phenotypic analyses of familial versus apparently non-familial (“sporadic”) cases that these two forms are phenotypically highly similar or often indistinguishable, save for the earlier age of onset of the known autosomal dominant forms. When the age of the patient is not known to the neuropathologist, the histological phenotype of the earlyonset cases is very dif?cult to distinguish from those of common late-onset patients. Similarly, the clinical manifestations of familial (autosomal dominant) AD are generally quite similar or almost indistinguishable from those of the sporadic cases, although some families may show distinctive clinical signs (e.g., myoclonus, seizures, early and prominent extrapyramidal signs, etc.). This general phenotypic similarity strongly suggests that information about the mechanism of the autosomal dominant forms caused by mutations in the APP and presenilin genes is likely to be directly relevant to the pathogenesis of the common, apparently nonfamilial forms. B. Missense Mutations in APP: A Very Rare Cause of Familial AD The ?rst speci?c genetic cause of AD to be identi?ed was the occurrence of missense mutations in APP (36) (Table 1). Despite extensive genetic surveying, such mutations have only been con?rmed in some two dozen or so families worldwide. Nevertheless, the location of the mutations (Fig. 2) and the subsequent delineation of their genotype-to-phenotype relationships have provided critical insights into the mechanism of AD. The mutations are strategically located either immediately before the -secretase cleavage site, shortly after the -secretase site, or shortly COOH-terminal to the -secretase cleavage site. The fact that, despite substantial investigation, no other mutations in the large APP protein that cause AD have been discovered strongly suggests that these missense mutations lead to AD by altering proteolytic processing at the three secretase sites in subtly different ways. This hypothesis has been con?rmed by analysis of each of the mutations, initially in transfected cells or primary cells from patients and then in transgenic mouse models (reviewed in Ref. 142). Families harboring APP missense mutations that cause AD generally have the onset of the disorder before age 65, often in their 50s. There is another way that alterations in the APP gene can predispose to the development of AD. The overexpression of structurally normal APP owing to elevated gene dosage in trisomy 21 (Down’s syndrome) almost invariably leads to the premature occurrence of classical AD neuropathology (neuritic plaques and neuro?brillary tangles) during middle adult years. A life-long increase in APP expression due to duplication of all of chromosome 21 or, in the case of translocation Down’s syndrome, that portion of 21q containing the APP gene results in overproduction of A 40 and A 42 peptides dating from birth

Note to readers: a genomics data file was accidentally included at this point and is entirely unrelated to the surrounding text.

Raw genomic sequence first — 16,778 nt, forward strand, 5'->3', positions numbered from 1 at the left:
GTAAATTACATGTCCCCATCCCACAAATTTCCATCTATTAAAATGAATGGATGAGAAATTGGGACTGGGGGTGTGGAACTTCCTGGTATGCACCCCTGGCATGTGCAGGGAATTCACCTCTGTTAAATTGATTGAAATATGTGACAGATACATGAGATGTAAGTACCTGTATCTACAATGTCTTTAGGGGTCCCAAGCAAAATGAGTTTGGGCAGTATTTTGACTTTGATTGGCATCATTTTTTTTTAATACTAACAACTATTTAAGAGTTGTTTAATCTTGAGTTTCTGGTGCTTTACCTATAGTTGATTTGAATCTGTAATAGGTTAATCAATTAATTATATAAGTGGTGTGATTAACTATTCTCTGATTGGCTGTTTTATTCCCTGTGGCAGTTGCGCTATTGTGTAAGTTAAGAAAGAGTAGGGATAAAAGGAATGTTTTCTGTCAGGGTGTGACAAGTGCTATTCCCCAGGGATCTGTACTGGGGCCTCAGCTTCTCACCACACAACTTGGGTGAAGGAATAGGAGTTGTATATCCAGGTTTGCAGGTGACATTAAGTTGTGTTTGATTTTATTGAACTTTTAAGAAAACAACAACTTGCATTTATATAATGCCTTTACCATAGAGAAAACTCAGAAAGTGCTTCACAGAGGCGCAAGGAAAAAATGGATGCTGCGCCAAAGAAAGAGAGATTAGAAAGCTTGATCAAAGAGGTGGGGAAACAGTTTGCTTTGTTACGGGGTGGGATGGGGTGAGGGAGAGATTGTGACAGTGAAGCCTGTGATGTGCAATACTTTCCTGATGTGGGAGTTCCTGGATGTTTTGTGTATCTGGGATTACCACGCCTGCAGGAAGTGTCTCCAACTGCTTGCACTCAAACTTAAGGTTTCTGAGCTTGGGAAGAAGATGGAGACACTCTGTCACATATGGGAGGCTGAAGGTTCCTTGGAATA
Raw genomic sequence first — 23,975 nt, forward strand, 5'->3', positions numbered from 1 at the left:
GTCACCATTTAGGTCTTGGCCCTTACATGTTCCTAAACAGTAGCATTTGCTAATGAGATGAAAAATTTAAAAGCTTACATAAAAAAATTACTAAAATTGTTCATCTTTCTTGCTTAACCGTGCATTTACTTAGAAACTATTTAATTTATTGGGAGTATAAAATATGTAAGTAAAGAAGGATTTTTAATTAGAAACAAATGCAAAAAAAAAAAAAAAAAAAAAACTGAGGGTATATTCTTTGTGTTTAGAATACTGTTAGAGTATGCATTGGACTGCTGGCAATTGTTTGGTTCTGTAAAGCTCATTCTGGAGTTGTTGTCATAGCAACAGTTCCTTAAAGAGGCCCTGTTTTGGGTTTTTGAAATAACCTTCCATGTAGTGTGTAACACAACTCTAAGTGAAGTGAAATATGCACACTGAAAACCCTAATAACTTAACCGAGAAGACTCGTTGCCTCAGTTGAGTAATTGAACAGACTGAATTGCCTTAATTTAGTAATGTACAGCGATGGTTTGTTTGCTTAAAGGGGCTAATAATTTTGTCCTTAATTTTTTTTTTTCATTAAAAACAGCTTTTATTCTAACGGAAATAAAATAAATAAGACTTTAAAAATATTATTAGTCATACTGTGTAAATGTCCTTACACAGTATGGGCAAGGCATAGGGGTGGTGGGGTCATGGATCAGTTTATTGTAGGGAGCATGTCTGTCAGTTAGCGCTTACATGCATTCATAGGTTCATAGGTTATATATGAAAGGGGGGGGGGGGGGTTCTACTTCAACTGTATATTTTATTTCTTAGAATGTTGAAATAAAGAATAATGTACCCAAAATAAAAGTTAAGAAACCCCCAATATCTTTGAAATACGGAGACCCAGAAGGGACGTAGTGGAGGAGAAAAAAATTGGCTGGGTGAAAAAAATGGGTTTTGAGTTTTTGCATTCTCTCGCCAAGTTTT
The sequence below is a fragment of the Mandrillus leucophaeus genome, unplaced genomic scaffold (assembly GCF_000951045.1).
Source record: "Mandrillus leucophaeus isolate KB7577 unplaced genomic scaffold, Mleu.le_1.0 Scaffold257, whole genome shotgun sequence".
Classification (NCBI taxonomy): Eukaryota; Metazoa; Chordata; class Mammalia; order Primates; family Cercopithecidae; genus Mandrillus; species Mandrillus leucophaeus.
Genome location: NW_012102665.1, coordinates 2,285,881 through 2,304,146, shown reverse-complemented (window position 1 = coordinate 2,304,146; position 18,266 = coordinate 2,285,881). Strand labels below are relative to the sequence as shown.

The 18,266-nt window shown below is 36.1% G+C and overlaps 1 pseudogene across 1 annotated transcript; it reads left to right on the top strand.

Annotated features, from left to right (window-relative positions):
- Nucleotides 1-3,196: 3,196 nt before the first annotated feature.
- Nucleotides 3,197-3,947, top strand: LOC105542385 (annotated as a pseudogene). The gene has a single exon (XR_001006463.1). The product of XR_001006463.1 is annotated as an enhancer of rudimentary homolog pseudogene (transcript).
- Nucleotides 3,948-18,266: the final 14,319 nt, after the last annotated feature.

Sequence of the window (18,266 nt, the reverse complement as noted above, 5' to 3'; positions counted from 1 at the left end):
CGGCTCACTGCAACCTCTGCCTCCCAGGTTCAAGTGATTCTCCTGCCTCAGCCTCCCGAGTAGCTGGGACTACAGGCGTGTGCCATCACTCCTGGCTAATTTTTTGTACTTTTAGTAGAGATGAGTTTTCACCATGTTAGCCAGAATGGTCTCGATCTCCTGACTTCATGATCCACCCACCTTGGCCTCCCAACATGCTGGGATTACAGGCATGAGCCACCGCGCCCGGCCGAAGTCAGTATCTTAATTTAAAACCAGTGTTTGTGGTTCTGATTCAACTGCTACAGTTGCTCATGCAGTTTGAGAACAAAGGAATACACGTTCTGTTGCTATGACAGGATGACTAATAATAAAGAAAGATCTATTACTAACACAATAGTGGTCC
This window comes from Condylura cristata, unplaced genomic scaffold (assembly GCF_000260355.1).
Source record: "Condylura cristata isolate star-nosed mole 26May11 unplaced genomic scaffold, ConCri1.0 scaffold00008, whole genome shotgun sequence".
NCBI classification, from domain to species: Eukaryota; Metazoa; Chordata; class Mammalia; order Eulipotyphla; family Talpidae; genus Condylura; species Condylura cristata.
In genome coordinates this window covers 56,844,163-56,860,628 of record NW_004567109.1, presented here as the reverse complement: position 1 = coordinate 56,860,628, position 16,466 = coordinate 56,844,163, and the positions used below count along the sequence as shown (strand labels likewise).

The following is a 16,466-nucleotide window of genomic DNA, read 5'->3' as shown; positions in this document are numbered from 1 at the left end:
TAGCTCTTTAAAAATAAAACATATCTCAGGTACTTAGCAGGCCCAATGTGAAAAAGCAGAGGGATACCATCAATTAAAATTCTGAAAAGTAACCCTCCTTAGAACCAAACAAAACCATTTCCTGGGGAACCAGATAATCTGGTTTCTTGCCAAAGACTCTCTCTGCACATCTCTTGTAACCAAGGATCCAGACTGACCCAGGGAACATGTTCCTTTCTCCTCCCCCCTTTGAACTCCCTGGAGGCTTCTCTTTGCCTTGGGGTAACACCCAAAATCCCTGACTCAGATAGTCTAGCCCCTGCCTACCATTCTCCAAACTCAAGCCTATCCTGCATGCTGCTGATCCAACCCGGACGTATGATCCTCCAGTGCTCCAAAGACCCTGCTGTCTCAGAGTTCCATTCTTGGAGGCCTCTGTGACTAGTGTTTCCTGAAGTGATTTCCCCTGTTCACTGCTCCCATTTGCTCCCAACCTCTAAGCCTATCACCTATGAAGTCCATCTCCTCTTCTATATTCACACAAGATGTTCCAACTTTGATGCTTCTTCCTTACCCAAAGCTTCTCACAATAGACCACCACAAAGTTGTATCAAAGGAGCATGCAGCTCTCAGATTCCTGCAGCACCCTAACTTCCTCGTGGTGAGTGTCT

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A. Familial Forms of AD Closely Resemble the Common “Sporadic” Form It has been known for at least several decades that clinically typical AD can cluster in families and can speci?cally be inherited in an autosomal dominant fashion. Estimates of the prevalence of inherited forms of AD have varied widely from as little as 5–10% to as high as 50% or more. Some investigators believe that in the fullness of time, a large majority of AD cases will be shown to have underlying genetic determinants, many of which may appear as polymorphic alleles that predispose to the disease but do not invariably cause it. Determining how frequently genetic factors underlie the disease is dif?cult in a late-onset disorder such as AD, particularly one that was not speci?cally diagnosed and recorded before the last two decades. Moreover, the recognition that polymorphic alleles of apolipoprotein E can predispose strongly to the development of AD in the 60s and 70s suggests that other polymorphic genes could predispose to the disorder but would be dif?cult to detect in genetic epidemiological studies, because they do not always produce the disease and will thus not show high penetrance. Despite the uncertainty about the degree to which AD is accounted for by genetic factors, it has become clear from